Retail Credit Cards

November 30, 2009

Credit cards can be helpful in many ways. They allow us to buy now and pay later, making it possible to buy things we couldn’t otherwise afford. They eliminate the need to carry large amounts of cash, and if they’re stolen the holder is responsible for little or none of the amount of unauthorized charges. And they make it easy to make purchases online or over the phone.

But credit cards can also get us in trouble. If we don’t pay the balance in full each month, we must pay interest charges until it’s all paid. It’s also too easy to keep building up a higher and higher balance, paying only the minimum payment until we’re in debt over our heads. And if we are late with a payment or go over our credit limit, we could be subjected to fees and interest rate increases.

Some consumers apply for store credit cards in an effort to avoid some of these problems. Store credit cards usually have a lower limit than regular credit cards, so you can’t run up an insanely high balance with them. And in most cases, they may only be used at one store or chain of stores, so there is less temptation to use them to buy anything and everything.

But what many store credit card holders do not realize is that these cards often cause even more trouble than regular credit cards. This is true for several reasons:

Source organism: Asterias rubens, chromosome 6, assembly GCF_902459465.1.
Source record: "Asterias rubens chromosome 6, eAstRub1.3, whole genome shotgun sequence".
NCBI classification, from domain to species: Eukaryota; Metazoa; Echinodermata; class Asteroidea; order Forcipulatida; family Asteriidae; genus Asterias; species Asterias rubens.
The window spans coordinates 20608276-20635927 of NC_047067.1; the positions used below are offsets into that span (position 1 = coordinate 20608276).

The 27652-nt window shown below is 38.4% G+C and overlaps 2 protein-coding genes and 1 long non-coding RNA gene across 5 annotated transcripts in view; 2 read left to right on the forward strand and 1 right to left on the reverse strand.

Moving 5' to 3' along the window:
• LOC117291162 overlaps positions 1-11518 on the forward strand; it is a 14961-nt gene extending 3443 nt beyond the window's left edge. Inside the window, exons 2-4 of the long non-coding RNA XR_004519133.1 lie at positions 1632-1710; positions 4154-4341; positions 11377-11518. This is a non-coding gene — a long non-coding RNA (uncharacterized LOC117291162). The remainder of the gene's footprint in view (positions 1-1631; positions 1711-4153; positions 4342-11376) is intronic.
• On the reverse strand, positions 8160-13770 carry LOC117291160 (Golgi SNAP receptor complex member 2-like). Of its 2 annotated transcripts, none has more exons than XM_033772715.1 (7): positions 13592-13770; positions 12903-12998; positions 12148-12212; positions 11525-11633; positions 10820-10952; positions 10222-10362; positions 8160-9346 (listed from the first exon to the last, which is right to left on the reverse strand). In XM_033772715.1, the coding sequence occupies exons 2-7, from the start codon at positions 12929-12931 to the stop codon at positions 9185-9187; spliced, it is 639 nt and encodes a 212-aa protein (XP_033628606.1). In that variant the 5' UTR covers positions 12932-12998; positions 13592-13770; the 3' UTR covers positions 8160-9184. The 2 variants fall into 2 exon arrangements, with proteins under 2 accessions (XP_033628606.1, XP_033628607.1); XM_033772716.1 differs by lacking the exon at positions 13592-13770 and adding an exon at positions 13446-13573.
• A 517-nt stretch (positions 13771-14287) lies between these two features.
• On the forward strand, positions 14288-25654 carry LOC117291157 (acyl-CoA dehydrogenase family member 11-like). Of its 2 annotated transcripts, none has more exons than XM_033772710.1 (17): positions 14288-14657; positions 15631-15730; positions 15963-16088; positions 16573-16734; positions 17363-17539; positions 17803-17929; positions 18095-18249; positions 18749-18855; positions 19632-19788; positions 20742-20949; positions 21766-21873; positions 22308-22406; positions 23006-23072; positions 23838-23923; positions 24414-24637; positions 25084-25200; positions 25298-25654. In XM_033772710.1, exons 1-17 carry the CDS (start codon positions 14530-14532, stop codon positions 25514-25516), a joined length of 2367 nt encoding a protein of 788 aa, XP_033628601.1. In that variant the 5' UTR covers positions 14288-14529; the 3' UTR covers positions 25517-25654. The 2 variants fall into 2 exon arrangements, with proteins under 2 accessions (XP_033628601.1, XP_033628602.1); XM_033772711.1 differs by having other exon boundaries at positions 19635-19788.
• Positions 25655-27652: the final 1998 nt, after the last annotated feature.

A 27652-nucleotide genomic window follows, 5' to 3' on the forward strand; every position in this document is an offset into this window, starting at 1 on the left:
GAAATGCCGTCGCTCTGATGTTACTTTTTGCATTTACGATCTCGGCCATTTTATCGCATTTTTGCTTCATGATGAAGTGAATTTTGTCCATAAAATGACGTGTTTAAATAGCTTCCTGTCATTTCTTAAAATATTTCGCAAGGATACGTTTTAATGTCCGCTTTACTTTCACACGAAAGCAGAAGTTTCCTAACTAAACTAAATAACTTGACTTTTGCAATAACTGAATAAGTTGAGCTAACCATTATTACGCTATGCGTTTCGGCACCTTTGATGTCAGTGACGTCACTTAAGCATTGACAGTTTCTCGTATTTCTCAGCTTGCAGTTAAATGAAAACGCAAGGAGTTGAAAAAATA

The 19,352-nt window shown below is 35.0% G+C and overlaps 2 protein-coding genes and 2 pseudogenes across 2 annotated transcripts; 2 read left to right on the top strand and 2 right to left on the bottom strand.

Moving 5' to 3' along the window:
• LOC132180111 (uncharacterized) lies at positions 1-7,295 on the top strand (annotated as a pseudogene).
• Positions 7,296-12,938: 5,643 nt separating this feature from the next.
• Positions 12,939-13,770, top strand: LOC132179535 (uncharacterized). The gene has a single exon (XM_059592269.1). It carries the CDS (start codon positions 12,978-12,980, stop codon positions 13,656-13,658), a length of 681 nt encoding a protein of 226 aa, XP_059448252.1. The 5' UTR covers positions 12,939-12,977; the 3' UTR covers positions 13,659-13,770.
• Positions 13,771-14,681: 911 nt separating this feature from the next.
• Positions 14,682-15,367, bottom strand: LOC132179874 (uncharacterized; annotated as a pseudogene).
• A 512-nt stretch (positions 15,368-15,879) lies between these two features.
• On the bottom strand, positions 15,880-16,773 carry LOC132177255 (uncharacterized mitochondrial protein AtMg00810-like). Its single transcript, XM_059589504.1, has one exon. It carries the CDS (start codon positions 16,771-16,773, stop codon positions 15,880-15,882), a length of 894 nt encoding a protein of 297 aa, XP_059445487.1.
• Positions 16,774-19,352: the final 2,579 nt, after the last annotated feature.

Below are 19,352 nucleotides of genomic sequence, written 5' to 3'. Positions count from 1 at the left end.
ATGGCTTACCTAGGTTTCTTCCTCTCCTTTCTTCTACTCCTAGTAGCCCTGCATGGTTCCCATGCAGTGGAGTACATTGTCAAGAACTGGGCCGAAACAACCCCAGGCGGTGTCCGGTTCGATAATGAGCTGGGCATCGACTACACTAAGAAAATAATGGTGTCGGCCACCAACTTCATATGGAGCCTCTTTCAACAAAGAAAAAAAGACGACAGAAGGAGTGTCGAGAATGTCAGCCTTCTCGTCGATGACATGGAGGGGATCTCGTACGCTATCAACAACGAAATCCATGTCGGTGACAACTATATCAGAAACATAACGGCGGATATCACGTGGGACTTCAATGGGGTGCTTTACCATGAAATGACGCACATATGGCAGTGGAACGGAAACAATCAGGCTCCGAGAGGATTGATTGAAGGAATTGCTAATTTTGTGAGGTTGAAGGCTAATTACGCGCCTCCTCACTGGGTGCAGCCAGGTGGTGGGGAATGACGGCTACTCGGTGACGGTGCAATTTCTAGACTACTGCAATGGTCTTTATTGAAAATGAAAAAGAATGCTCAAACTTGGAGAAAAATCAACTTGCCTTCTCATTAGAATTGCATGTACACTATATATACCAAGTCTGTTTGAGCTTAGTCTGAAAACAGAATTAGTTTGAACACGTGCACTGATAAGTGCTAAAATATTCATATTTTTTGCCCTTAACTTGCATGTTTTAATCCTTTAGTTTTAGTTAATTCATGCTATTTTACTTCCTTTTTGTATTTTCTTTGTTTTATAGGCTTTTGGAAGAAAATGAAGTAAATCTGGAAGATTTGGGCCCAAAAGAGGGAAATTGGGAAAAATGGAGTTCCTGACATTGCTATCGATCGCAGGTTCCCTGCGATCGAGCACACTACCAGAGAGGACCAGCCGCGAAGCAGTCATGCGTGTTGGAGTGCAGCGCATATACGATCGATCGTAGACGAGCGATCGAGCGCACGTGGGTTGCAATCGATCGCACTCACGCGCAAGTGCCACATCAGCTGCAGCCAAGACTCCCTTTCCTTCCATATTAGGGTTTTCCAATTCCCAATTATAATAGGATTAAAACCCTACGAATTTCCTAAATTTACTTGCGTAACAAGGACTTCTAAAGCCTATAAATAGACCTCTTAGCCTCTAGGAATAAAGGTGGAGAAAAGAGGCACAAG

• Store credit cards usually have higher interest rates than the average bank credit card. This is true even for customers who have excellent credit. Since store credit cards are generally easier to get than regular credit cards, they carry higher interest to make up for the higher default rate.
  • A store credit card could adversely affect your ability to obtain other credit. Many lenders consider store credit cards a sign of overspending or not being creditworthy. So they may decline the applicant or charge a higher interest rate.
  • Stores often make special offers to entice shoppers to apply for one of their cards. They may offer a percentage off your purchase if you’re accepted, or offer zero interest for a certain amount of time. These offers are very tempting, but if you accept you’ll eventually be subjected to the same high interest rates and fees as everyone else.
  • Having a credit card from a given store often encourages shoppers to spend more money there than they normally would. Merchants know this, and they frequently offer special deals to customers with their cards to further lure them in. If you’re not careful, you could end up maxing your card out in no time.
  • Even if you pay your balance in full each month, a store credit card could adversely affect your credit. In most cases, you’re better off just using a regular credit card (or better yet, cash). Even if you miss out on a deal or two, you’ll usually still save money in the long run by leaving store credit cards alone.

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